Electric Wizard

Dorset’s doom rebels go beyond the edge of resin

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From misanthropy through psychedelia to the sense-saturating drive towards oblivion, Electric Wizard’s support acts each represent a different aspect of a band whose unruly trajectory keeps stumbling towards new heights.

MOSS [6] are more suited to claustrophobic dives than the Roundhouse’s expansive interior, their doom trudges stewed down to an inert pulp. Closer Horrible Nights is the one moment where their torpor starts to radiate throughout the venue, like a stench of bad meat. PURSON [8] look like the spirit of both the Roundhouse’s 70s heyday and the circus troupes it once hosted. Spiderwood Farm draws you into derelict yet glitter-laden worlds on the edge of your consciousness as Rosalie Cunningham comes across like a spangled ringmaster leading you across the threshold.

The shaggy dudes comprising THE COSMIC DEAD [8] shake out layers of swirling, Eastern-tinged currents from their guitars, all heading towards some woozy state of euphoria as they’re driven by Hammond updrafts, motorik grooves and the sense that you’ve just inhaled a vat’s worth of patchouli. By the time ELECTRIC WIZARD’s [9] Betamax collection (which is to say, an unending parade of naked, sacrificial virgins) appears on the huge screens behind and Witchcult Today bulges and writhes like it’s incubating some grotesque and restless incubus, the Roundhouse is packed all the way back to the pillars. Wizard have gone beyond the status of doom standard-bearers and entered into more universal realms – the essence of heavy metal projected onto a vast, distorted mirror. Their world has the uncommonly, thoroughly immersive air of a band whose music is a way of life, and tonight they fill out every space of the venue. Dopethrone’s fuzzed-out nihilism and Time To Die’s exiled inebriation, fumbling for its keys at the doors of perception, all radiate wave after wave of bad and utterly intoxicating vibes. Liz Buckingham looks like a groove goddess who takes her job really seriously, Jus Oborn’s nasal, reverb-heavy chant is a smear across the windowpane of consciousness and tonight the Roundhouse becomes a sensurround from which it feels like there’s no escape.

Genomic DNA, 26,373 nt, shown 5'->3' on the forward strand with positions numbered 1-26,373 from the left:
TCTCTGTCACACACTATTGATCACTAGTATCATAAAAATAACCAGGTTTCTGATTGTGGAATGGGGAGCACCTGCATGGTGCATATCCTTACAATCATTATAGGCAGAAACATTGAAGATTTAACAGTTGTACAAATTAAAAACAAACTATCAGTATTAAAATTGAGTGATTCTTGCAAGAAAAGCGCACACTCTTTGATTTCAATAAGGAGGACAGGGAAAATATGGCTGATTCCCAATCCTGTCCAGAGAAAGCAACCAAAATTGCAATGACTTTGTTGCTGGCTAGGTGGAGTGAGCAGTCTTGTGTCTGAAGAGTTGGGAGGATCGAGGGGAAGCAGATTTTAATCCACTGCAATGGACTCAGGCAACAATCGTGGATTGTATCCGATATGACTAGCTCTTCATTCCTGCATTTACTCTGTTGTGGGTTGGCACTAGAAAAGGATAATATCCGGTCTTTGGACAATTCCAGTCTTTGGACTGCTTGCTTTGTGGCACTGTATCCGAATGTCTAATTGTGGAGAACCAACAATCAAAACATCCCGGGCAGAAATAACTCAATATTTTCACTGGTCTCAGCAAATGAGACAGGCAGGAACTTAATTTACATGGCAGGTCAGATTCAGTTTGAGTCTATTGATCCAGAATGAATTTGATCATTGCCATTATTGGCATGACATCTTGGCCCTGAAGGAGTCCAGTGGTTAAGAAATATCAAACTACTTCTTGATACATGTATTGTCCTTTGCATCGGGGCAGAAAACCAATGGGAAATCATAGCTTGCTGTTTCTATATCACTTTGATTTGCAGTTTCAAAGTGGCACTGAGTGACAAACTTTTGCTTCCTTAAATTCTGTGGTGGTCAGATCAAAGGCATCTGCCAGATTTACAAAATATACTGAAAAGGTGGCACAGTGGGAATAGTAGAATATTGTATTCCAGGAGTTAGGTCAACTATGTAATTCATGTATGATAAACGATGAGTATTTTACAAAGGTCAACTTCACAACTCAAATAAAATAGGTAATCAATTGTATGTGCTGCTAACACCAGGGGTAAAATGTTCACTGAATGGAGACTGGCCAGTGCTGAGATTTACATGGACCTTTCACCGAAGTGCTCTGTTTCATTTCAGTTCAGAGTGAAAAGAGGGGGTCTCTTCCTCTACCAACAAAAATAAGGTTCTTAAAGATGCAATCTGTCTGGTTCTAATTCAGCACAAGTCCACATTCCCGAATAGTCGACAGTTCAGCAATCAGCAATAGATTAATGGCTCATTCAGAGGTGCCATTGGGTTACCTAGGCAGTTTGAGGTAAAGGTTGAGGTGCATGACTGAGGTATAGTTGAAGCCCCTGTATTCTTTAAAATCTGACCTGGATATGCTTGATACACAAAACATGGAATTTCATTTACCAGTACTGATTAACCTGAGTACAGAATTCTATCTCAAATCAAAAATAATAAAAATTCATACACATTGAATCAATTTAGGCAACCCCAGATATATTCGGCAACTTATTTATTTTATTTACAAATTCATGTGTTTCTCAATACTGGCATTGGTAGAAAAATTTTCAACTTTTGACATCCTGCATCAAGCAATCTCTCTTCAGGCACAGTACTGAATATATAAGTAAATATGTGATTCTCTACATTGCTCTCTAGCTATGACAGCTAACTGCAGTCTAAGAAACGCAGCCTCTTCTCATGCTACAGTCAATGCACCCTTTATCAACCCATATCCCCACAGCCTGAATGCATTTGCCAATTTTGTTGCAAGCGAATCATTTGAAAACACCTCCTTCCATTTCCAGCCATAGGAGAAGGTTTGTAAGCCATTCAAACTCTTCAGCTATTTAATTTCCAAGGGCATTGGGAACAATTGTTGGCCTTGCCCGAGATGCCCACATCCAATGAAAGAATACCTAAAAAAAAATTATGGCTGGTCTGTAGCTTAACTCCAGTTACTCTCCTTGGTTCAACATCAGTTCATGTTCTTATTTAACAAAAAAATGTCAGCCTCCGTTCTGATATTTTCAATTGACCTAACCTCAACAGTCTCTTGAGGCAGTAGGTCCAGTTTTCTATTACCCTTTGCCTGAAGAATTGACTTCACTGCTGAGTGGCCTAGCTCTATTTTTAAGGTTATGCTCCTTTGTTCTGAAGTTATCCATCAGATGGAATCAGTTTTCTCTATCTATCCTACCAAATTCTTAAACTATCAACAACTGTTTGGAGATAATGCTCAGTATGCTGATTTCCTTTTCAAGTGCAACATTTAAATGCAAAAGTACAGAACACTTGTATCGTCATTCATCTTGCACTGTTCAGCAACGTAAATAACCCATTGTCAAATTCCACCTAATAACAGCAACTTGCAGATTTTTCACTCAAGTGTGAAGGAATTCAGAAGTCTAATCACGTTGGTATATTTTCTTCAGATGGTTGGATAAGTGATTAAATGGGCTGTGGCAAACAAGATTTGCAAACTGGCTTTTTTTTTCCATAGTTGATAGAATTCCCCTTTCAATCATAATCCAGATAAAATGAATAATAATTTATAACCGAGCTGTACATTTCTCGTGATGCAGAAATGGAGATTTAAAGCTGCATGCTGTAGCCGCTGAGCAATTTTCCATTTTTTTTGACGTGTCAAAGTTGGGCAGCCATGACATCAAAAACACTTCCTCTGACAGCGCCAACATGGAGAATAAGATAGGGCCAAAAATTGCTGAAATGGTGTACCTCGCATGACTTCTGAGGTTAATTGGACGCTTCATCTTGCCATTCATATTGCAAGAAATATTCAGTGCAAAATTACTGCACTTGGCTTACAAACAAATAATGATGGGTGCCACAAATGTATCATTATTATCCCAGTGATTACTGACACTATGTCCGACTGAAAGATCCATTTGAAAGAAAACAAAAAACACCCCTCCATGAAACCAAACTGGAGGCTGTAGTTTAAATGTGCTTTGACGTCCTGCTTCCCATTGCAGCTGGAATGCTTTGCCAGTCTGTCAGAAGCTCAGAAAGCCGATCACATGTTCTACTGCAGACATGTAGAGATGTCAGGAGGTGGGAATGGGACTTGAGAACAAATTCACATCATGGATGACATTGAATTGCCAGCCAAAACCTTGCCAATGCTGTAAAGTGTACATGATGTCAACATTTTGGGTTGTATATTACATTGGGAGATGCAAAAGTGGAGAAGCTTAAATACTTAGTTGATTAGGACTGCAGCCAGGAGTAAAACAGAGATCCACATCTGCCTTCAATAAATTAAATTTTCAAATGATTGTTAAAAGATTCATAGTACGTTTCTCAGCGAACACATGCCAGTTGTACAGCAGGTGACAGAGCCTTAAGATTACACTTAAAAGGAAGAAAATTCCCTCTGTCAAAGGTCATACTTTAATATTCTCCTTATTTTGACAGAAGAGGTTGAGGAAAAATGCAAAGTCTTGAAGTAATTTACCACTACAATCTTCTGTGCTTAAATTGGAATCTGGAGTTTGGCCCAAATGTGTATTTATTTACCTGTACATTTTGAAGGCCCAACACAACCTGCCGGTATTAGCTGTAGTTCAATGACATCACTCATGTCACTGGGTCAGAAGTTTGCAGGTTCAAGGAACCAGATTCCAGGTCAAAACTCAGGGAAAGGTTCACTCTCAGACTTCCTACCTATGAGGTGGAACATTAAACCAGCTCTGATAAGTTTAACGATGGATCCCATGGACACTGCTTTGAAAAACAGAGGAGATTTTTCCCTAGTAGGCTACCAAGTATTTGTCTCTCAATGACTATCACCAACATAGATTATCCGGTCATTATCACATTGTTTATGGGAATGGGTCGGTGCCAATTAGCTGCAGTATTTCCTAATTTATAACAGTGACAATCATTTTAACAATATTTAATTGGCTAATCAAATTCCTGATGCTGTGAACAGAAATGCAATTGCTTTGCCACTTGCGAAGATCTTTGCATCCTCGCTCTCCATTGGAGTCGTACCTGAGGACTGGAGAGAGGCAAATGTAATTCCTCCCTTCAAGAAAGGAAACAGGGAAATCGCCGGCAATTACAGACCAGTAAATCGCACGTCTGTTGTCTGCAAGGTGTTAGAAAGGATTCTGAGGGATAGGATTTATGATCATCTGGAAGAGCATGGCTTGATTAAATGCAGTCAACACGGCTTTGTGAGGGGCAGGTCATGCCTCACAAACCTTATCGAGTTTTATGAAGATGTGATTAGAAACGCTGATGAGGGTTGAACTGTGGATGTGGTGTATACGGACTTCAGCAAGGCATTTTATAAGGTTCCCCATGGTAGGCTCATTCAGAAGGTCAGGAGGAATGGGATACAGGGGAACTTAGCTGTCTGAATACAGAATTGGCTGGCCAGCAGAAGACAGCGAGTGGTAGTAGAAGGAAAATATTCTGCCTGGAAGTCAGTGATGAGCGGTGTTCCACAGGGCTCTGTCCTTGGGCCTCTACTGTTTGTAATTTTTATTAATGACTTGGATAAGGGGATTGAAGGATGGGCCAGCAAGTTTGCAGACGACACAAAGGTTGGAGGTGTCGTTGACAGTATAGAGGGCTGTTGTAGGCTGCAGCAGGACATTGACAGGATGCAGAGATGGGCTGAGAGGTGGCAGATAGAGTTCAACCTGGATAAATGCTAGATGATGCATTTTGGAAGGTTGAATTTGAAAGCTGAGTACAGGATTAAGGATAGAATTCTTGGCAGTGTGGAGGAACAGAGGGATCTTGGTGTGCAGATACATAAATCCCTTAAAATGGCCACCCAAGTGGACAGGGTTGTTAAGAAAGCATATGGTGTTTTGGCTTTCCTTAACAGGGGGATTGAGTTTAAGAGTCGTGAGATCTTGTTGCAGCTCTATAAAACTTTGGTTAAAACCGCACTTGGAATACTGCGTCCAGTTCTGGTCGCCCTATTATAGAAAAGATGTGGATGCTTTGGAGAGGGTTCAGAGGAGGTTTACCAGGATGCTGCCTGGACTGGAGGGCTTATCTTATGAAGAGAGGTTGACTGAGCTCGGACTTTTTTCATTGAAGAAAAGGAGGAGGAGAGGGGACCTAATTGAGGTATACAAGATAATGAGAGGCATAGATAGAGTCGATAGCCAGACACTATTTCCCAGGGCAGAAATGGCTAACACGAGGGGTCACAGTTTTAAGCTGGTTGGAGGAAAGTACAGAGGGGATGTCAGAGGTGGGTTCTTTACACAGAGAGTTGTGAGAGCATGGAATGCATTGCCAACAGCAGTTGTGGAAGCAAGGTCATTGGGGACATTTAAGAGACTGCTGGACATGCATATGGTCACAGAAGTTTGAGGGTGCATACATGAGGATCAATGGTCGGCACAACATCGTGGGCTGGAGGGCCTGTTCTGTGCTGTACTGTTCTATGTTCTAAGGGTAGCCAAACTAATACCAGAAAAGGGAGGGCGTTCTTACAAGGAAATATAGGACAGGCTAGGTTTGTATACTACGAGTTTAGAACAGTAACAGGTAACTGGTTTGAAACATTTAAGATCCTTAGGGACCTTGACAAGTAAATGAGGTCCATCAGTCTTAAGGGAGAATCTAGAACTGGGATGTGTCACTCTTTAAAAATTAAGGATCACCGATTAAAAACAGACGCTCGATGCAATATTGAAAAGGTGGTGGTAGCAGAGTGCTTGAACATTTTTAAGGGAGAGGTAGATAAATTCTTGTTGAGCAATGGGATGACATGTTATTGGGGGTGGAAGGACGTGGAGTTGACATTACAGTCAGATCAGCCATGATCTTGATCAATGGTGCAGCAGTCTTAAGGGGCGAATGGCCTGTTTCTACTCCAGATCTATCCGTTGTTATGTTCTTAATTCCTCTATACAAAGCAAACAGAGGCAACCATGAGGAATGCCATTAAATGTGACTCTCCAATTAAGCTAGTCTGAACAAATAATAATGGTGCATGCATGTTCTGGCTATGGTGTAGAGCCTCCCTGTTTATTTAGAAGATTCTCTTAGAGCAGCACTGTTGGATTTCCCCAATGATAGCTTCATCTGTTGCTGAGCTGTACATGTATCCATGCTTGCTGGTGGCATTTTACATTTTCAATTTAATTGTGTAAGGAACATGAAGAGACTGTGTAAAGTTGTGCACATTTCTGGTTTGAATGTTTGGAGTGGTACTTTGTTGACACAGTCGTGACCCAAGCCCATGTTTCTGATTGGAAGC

Jonathan Selzer

Having freelanced regularly for the Melody Maker and Kerrang!, and edited the extreme metal monthly, Terrorizer, for seven years, Jonathan is now the overseer of all the album and live reviews in Metal Hammer. Bemoans his obsolete superpower of being invisible to Routemaster bus conductors, finds men without sideburns slightly circumspect, and thinks songs that aren’t about Satan, swords or witches are a bit silly.